Question: What famous Christmas Carol did John Menzies Macfarlane write?
Answer: John Menzies Macfarlane was born in October 11, 1833 in Stirling, Scotland, the son of John Macfarlane and Annabella Sinclair. In 1842, his mother was impressed with the message of the newly arrived missionaries from The Church of Jesus Christ of Latter-day Saints and was baptized. John was baptized in 1845. His father died in 1846 when John was about thirteen.
During the 1840s, several other members of the Macfarlane family joined the Church and attended the Glasgow conference. They were unable to immigrate, however, until the church established its Perpetual Emigration Fund to assist European converts to immigrate to Utah Territory. With that assistance, Annabella, with her children, began their journey in early 1852 to Utah. In Liverpool, they met Elder Isaac C. Haight and traveled under his direction in their voyage. Arriving in the United States, they steamed up the Mississippi River to St. Louis and then to Kansas City.
After disembarking in Kansas City, Annabella, age 40, and her children joined the Abraham O. Smoot Company which consisted of 250 individuals and 33 wagons. On the overland trail, there were at least ten deaths in the company from cholera, measles, or other causes. They arrived in the Great Salt Lake Valley in September 1852. They then moved north and settled in Bountiful.
In October 1853, the Macfarlanes moved to Cedar City, the headquarters of the Iron Mission where many Mormon converts from the British Isles had settled. Shortly before their move, his mother had become a plural wife of Isaac C. Haight. Soon after their arrival, Macfarlane began teaching school, which he continued for several years. Late in 1854, Macfarlane married Ann Chatterley (1837-1926), the daughter of Joseph Chatterley and Nancy Morton. In the coming years, they had ten children together, five of whom died as young children.
By settling in Cedar City, John Macfarlane was in an area dominated by the Deseret Iron Company, known more familiarly as the Ironworks. During this period in 1857, John Macfarlane’s occasional role was as a teamster hauling lumber. When it became imperative to have a reservoir for clean water for the steam engine, Macfarlane was in the crew of more than 40 who built the reservoir. That was the extent of his involvement in the ironworks during that year.
In 1859, Macfarlane moved to the new settlement of Toquerville in Washington County where he became the postmaster. He also worked as surveyor, surveying towns, fields and canals. By 1862, Macfarlane was one of those who mediated a dispute over water rights between the settlers in St. George and Santa Clara. In 1866, Macfarlane became the superintendent of schools in Iron County. In October of the same year, he took a second wife, marrying Agnes Eliza Heyborn (1846-1932) in Salt Lake City, the daughter of John and Sarah Ann Heyborn. Over the years, they had nine children together.
In Mormon communities, choir director was an important assignment. When John Weston moved from Cedar City to Beaver in 1859 to build the choir there, Macfarlane was requested to return to Cedar City to head the community choir. Then in 1868, Mormon leader Erastus Snow requested that Macfarlane move to St. George to take over the choir. Macfarlane turned over the reins of the Cedar City choir to his brother-in-law, John Chatterley. In St. George, he assumed the leadership of the community choir and held the position for nearly 20 years. John was able to play on almost any musical instrument.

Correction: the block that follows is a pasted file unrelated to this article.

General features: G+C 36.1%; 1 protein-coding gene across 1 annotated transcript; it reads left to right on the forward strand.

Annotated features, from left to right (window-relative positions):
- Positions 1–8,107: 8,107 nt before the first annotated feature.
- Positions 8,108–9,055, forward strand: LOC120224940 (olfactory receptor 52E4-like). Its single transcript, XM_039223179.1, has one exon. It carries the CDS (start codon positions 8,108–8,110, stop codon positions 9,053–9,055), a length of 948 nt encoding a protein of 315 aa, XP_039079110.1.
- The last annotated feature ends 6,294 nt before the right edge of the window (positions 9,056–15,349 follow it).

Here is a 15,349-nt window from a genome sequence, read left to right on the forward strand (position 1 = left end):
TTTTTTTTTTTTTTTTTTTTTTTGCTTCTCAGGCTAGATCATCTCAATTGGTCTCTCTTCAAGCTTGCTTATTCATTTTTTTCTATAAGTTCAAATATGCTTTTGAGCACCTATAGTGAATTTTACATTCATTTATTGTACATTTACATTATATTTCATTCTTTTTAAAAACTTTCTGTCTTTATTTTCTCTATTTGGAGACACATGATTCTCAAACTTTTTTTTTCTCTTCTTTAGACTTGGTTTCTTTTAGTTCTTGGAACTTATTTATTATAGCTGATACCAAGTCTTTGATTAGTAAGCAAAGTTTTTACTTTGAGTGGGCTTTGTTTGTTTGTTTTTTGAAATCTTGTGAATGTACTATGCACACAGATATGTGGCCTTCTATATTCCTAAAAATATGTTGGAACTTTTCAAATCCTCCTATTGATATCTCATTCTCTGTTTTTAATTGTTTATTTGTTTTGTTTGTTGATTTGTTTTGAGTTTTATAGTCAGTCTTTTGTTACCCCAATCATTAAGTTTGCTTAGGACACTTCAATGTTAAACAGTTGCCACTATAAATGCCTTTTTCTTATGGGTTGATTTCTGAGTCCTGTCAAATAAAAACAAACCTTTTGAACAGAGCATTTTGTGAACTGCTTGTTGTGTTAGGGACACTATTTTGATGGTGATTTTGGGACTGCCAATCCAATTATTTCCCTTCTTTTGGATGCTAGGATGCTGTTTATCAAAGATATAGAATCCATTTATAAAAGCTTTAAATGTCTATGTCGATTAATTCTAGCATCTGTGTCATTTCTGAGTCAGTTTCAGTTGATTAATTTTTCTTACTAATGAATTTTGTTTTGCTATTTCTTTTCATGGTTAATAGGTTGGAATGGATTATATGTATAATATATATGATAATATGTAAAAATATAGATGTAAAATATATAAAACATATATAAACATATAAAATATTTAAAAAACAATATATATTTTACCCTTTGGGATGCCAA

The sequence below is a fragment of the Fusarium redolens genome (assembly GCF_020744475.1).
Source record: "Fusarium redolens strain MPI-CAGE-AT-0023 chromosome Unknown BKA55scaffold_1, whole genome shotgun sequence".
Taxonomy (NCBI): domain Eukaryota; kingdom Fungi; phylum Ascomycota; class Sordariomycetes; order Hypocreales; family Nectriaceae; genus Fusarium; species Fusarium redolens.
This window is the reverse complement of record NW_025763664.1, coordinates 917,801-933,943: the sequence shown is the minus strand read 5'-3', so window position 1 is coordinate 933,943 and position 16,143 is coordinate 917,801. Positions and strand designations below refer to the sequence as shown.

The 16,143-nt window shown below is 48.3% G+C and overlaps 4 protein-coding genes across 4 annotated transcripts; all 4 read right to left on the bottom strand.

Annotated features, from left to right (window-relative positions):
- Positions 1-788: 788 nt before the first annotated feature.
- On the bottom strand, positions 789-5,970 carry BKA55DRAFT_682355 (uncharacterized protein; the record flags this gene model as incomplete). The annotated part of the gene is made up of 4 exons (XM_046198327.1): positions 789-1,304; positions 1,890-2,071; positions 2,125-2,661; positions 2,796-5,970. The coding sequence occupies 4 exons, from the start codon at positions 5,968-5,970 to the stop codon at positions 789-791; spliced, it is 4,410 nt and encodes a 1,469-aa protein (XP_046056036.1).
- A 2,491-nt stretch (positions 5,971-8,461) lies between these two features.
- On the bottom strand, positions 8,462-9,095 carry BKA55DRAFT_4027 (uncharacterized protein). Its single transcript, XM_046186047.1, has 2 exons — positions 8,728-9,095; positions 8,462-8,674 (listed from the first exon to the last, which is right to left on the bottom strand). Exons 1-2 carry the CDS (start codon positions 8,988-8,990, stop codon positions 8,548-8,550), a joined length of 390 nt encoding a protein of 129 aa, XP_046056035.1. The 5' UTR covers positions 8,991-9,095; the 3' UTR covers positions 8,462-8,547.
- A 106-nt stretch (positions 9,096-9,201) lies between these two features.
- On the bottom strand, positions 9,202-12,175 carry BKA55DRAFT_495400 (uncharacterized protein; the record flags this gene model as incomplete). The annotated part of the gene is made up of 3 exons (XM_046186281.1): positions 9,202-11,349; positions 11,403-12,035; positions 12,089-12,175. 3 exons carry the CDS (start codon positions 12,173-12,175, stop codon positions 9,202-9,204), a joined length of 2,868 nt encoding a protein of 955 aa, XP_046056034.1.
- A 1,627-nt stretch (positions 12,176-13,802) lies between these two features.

While Macfarlane worked variously as teacher, surveyor, postmaster, lawyer, and justice of the peace, what he was most renowned for in his community was his ability as a musician, chorister and song writer. His most famous composition, for which he wrote both the words and the music, was the Christmas Carol "Far, Far Away on Judea's Plains," composed in 1869. More than 140 years later, it remains a Yuletide favorite in the English-speaking world. He also wrote the music for the hymn “Dearest Children, God Is Near You,” lyrics written by his associate Charles L. Walker.
In addition, Macfarlane's St. George choir performed at important occasions and community ceremonies. In the 1870s, a spirit of cooperation among Catholics in the mining town of Silver Reef and Mormons in St. George led the Mormons to offer Father Lawrence Scanlan the use of the recently completed St. George Tabernacle to celebrate mass. MacFarlane's choir provided music for the mass.
In January 1879, Macfarlane took a third plural wife, marrying Elizabeth Jane Adams (1858-1948) in St. George, the daughter of Samuel Lorenzo Adams and Emma Jackson. They had seven children.
In 1888, Macfarlane helped in establishing the first academy for advanced schooling in Washington County. During the anti-polygamy raid of the late 1880s, Macfarlane fled to the Mormon colony in Mexico to escape the warrants of federal marshals. He returned to St. George where he died on June 2, 1892 at the age of 58, survived by his three wives and many children. He is buried in the St. George Cemetery.
Source: Book Review, “Yours Sincerely, John M. Macfarlane," Utah Historical Quarterly, 49/1 (Winter 1981), 100; Stories of Our Mormon Hymns by J. Spencer Cornwall, p. 40-41; FindAGrave.com